The Single Most Important Global Trend

Published in Investing on 28 September 2011

And what investors can do about it.

It can be hard to focus on long-term trends when there is so much volatility and turbulence in the markets. But over a long-term investment horizon, it's the big trends that matter -- and one of the most significant is the relentless shift of the world's wealth to eastern economies such as China and India.

This shift will transform the investment landscape. The concept of the BRICs as emerging markets, and western nations as developed markets, will become outmoded. The future world might better be described in terms of growth nations and nations in relative decline.

Growth nations, such as the BRICs and their satellites, will enjoy healthy economic progress, rising standards of living, and increasing geo-political power. The declining nations of North America and Western Europe will suffer from weak economic growth, inflation and stagnant living standards.

Just how dire things become in the west is in the hands of politicians. That said, we can't rule out crashes, bear markets, asset bubbles, recessions and other reversals in the east. But the relative shift in wealth is practically a certainty. It will influence asset allocation, how we assess companies and where we look for growth.


There is no shortage of evidence for the shift in wealth:

  • Economic growth: The IMF forecasts China's economy to grow by more than 9% during the next two years, and India's by more than 7%, compared with anaemic forecasts of 1-2% for the west;
  • Indebtedness: Western countries are burdened with near insupportable debt levels and in many cases large trade deficits, with China being America's largest creditor;
  • The rise of the eastern middle classes: The OECD expects Asia's share of the world's middle classes to grow from 28% to 66% by 2030;
  • The millionaire count: The Wealth Report from Ledbury Research reckons the number of individuals worth more than $10m in Asia-Pacific  will this year outstrip those in Western Europe, and match North America by 2015;
  • The shift in the manufacturing base: Western companies have moved manufacturing to 'low cost' emerging markets, while domestic eastern companies have grown. Prabhat Sakya points out that Britain's largest manufacturer is the Indian conglomerate Tata;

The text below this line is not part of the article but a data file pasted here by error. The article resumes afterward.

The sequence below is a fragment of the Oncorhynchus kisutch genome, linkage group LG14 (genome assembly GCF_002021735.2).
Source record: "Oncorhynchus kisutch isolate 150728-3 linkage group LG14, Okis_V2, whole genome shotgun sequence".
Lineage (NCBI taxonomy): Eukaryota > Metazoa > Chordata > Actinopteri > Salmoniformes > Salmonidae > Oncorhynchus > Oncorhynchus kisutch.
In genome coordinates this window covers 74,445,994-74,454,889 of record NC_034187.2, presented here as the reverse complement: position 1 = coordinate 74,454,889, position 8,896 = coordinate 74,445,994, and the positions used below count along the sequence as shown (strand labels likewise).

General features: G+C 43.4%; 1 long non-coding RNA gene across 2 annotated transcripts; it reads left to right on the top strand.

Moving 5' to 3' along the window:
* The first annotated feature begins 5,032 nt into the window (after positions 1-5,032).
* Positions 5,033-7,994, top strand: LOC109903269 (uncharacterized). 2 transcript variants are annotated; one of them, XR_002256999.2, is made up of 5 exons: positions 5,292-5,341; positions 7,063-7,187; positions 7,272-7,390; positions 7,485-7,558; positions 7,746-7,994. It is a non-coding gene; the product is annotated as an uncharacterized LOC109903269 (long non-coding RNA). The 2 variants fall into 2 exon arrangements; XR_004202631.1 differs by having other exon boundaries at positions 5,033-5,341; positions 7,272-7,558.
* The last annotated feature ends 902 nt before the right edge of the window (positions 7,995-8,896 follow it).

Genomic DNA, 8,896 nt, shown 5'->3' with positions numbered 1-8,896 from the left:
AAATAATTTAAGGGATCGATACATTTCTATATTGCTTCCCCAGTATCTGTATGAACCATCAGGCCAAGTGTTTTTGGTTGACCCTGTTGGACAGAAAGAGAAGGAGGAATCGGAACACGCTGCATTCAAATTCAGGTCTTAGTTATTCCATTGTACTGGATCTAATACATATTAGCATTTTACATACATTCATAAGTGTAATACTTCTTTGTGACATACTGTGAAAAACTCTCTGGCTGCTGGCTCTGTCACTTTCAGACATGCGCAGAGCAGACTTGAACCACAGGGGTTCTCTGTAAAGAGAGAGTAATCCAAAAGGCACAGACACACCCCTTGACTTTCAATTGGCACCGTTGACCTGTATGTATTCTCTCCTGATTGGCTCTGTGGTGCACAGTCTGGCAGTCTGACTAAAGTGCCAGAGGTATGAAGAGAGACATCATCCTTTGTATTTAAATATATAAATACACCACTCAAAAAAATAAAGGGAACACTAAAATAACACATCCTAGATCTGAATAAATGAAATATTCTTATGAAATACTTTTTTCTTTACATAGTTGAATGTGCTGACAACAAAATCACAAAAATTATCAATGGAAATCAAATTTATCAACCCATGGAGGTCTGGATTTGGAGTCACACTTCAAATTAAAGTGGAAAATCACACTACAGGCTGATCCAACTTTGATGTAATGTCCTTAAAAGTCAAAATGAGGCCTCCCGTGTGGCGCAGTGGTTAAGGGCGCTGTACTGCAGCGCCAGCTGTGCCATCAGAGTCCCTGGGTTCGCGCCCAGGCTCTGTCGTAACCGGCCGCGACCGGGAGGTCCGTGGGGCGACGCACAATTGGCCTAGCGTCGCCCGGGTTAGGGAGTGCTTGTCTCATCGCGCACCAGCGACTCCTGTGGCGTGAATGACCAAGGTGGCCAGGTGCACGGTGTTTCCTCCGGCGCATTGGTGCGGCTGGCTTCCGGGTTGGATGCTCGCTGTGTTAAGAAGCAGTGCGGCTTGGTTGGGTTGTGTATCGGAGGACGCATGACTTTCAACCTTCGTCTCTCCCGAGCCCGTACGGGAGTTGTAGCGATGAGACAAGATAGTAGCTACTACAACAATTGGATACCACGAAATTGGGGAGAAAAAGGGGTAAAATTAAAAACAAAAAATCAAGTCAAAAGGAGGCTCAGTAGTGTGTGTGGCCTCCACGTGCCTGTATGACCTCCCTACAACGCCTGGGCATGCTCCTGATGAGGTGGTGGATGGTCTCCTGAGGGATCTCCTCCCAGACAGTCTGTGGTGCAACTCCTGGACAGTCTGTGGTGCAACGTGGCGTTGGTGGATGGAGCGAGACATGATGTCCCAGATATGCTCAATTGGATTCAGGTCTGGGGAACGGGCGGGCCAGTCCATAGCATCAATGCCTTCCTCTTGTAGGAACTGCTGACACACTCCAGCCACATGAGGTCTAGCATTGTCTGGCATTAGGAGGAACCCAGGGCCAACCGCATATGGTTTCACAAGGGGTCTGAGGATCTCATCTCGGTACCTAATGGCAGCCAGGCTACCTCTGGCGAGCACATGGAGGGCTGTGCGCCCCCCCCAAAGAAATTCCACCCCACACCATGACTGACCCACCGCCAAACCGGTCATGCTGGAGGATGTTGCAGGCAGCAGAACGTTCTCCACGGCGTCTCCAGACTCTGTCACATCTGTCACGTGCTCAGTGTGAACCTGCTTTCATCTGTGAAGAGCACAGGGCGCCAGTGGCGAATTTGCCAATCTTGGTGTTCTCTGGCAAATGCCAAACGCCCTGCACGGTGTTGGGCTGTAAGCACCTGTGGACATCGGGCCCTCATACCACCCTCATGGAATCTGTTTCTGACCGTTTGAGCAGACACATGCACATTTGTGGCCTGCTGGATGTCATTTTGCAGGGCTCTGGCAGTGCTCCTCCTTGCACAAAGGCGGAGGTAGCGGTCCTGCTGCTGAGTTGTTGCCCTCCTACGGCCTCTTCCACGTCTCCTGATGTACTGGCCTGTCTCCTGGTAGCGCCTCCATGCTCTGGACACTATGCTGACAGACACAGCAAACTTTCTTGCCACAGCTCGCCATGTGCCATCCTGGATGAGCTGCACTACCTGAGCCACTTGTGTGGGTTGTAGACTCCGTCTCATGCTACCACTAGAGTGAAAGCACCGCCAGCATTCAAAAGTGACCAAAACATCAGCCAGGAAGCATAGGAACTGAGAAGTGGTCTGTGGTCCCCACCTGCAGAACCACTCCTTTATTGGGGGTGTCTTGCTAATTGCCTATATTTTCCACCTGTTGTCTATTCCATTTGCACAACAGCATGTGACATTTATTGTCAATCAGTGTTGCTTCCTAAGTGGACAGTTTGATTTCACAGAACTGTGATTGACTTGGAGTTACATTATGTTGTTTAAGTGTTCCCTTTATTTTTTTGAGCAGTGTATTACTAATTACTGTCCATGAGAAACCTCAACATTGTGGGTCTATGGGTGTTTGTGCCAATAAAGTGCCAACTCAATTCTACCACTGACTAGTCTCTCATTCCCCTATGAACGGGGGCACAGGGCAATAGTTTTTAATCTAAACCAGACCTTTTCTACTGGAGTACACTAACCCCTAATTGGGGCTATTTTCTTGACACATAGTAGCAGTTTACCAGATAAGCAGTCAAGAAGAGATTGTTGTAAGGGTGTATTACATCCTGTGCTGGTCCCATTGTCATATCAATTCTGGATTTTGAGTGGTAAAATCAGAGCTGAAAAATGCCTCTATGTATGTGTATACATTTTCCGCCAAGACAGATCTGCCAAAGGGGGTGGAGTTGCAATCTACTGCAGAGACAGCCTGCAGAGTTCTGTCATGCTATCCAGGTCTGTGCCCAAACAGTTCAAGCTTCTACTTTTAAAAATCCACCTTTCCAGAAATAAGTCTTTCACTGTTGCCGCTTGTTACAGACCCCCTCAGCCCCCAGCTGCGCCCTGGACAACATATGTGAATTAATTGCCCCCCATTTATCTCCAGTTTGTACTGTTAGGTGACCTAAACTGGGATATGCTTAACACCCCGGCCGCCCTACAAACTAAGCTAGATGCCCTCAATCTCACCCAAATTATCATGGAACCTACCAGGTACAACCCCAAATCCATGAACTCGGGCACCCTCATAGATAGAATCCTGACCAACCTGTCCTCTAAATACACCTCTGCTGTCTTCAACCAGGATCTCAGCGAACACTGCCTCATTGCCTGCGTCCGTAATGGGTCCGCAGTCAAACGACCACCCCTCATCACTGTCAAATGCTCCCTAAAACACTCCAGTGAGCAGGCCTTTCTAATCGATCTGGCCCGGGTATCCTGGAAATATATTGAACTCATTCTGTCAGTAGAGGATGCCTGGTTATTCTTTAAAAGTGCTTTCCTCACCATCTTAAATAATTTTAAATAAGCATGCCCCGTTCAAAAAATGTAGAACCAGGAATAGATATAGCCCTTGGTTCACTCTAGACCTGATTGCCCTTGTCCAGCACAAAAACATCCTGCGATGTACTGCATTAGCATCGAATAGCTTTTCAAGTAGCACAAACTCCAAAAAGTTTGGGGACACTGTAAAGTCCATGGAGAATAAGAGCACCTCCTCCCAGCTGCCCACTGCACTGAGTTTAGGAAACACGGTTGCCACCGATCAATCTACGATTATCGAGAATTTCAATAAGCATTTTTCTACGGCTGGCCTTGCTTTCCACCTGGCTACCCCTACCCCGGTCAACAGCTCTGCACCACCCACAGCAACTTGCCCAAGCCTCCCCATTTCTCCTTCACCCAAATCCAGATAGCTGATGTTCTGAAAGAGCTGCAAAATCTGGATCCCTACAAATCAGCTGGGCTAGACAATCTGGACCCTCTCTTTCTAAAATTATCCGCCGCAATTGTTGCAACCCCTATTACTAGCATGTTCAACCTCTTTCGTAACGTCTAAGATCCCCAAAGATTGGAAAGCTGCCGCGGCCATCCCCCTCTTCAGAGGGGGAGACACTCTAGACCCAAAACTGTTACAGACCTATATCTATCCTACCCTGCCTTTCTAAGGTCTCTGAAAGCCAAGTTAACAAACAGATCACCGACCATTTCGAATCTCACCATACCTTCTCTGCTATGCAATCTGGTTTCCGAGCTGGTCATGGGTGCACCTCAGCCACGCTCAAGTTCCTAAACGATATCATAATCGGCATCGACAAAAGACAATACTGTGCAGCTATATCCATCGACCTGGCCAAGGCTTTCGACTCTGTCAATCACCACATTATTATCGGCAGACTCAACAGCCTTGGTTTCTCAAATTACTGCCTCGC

• The shift in financial services: International resource companies and luxury-goods manufacturers are increasingly looking to markets such as Hong Kong to float. It is inevitable that financial services and allied sectors will also shift towards the centres of wealth, particularly as education levels rise there;
  • The commodity markets: Global prices now fluctuate according to Chinese demand, or expectations of it, and;
  • The decline of the dollar: Even some American commentators have joined China in calling for an alternative global reserve currency.

What will this mean for UK investors? First and foremost, I think it will require a different mindset, and a good dose of humility. And it needs a change of language, which colours thought processes. It is scarcely credible to call the BRICs 'emerging' or 'developing'. Those terms were predicated on the belief that they would model their societies on the west.

Asset Allocation

A more concrete effect will be on asset allocation. It makes sense to weight a portfolio towards those regions that have a greater share of the global economy and higher growth. Investors usually have a home bias which, I suppose, has two legitimate foundations: you know more about your home market so can invest more wisely, and you don't have direct currency risk.

We shall have to get to grips with the former. But a spin-off benefit of being a nation in relative decline will be a weak currency, so reducing the risk of investing overseas.

Even if we don't explicitly choose to invest more of our wealth in these new growth economies, it will largely happen by default as UK companies seek growth by investing there themselves. This isn't just taking place in obvious sectors, but in industries such as recruitment.


If asset allocation shifts eastwards, then to maintain our investment analysis and standards, we are going to have to improve our knowledge of those markets. First, that means learning some geography. For example, I know two facts about Indonesia:

1. It is the world's fourth most populous country, and;
2. That's the only fact I know about Indonesia.

So how can I adequately judge an investment in a company operating there?